Another provision to note is the prohibition against discrimination against disabled individuals in regard to leaves of absence, sick leave or any other leave. 29 CFR § 1630.4((a)(v). The EEOC has been challenging, with some success, maximum leave time policies as violating the ADA requirement of an individual assessment of whether a reasonable accommodation is available. These regulations may provide further impetus for such claims, claims which — by their nature — may give rise to class action treatment.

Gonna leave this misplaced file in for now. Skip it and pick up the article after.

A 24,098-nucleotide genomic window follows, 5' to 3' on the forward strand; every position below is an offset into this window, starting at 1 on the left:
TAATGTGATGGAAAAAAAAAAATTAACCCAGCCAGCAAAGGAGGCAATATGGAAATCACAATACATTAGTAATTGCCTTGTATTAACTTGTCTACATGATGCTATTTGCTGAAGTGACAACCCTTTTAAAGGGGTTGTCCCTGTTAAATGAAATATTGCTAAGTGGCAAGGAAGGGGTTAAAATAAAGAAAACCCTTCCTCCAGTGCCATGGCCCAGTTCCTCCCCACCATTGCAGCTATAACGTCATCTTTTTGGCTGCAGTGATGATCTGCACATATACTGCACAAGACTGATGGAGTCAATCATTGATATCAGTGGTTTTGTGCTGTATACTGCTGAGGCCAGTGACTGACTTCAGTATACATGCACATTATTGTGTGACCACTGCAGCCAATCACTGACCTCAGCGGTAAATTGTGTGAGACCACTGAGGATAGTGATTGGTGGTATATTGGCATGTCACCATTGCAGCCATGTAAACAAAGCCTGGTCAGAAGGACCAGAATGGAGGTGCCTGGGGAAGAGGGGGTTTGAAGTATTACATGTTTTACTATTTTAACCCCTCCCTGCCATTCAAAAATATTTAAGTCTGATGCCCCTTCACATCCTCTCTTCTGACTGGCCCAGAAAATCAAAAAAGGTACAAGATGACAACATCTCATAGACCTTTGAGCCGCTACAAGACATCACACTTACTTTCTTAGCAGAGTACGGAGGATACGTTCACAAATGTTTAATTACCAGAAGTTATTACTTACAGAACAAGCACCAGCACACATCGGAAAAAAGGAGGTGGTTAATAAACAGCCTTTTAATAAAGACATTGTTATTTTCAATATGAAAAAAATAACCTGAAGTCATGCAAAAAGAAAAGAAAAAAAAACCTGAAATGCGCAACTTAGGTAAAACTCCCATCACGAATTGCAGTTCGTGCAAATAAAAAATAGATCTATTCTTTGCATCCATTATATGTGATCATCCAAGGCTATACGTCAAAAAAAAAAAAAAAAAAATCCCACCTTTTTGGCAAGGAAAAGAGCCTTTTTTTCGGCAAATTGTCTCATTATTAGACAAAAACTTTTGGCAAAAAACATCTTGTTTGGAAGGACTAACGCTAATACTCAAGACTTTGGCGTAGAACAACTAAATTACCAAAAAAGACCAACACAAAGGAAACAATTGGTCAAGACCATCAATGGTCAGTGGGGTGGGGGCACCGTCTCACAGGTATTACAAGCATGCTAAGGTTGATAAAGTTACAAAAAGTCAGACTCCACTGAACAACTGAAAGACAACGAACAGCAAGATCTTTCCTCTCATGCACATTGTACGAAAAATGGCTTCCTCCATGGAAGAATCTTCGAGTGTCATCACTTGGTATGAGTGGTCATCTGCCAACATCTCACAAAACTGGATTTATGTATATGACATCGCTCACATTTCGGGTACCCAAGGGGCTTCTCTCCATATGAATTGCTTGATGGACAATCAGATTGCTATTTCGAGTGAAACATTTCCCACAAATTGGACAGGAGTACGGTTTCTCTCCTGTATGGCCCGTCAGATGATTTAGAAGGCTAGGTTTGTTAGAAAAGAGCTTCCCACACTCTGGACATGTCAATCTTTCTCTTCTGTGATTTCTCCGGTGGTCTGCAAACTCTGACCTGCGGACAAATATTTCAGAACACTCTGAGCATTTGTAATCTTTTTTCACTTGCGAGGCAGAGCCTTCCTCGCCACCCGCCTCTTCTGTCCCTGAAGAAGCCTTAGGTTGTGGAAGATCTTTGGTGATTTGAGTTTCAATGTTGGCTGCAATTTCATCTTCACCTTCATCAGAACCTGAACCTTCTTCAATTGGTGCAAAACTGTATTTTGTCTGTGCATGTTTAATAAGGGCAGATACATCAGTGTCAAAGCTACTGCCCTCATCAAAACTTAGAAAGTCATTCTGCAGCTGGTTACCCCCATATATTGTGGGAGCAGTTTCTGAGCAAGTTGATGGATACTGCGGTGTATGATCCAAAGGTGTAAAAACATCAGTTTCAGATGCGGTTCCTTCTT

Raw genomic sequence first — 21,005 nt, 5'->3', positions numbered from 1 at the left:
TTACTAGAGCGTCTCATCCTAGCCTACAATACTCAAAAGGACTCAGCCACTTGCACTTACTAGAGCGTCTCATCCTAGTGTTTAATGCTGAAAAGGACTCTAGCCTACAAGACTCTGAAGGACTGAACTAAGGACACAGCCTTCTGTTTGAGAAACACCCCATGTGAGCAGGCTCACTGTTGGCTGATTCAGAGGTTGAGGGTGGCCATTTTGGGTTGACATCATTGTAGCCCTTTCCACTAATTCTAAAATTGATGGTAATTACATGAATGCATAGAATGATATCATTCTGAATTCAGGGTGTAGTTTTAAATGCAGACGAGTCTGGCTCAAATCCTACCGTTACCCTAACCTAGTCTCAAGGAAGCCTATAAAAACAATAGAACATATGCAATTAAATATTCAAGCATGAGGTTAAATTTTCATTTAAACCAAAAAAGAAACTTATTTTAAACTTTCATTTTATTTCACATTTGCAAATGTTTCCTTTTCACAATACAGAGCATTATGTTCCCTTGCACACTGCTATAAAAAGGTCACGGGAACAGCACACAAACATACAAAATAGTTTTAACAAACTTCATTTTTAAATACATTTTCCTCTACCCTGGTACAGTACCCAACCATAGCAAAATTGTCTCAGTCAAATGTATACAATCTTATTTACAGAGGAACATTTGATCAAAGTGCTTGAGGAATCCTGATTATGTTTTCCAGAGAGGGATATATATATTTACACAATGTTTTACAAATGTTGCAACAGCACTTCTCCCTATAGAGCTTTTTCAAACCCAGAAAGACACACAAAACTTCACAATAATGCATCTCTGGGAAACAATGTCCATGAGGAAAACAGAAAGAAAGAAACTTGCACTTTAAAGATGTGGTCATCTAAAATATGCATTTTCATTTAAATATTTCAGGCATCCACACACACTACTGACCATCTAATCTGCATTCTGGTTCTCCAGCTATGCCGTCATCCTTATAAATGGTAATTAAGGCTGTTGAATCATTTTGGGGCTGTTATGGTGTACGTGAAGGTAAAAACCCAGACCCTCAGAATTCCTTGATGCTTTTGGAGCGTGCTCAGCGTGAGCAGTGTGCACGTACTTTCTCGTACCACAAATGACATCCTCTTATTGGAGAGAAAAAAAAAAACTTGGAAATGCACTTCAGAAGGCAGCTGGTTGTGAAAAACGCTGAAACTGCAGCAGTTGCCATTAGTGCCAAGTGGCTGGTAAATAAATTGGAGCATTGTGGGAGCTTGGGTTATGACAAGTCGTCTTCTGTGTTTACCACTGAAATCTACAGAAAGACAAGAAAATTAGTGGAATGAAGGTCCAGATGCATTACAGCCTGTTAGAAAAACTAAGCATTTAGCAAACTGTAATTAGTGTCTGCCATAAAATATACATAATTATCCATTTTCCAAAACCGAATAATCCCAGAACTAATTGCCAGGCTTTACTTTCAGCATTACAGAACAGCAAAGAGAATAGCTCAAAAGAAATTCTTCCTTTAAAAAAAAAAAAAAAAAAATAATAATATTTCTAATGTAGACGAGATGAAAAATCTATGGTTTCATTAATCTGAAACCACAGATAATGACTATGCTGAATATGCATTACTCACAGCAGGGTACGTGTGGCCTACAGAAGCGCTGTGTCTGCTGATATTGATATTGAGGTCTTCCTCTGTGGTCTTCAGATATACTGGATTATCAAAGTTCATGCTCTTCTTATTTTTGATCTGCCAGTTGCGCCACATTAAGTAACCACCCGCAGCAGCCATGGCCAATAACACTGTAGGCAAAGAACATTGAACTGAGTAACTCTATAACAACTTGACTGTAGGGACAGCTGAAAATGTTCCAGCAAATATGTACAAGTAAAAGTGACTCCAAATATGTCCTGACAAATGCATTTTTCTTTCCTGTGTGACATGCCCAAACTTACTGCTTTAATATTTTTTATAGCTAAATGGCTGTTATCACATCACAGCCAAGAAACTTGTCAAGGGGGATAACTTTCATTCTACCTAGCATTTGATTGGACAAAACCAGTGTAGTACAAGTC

What This Means to You

The ADAAA has resulted in a 23 percent increase in the number of disability charges filed with the EEOC in FY 2010 from the prior fiscal year. These regulations, while not as difficult for employers as the regulations proposed in September 2009, still place the onus on employers to demonstrate that they have complied with the ADA, as amended. Employers should reexamine their employment practices to ensure that they are consistent with the law and these regulations with the understanding that the ground rules that existed prior to January 2009 are no longer in play.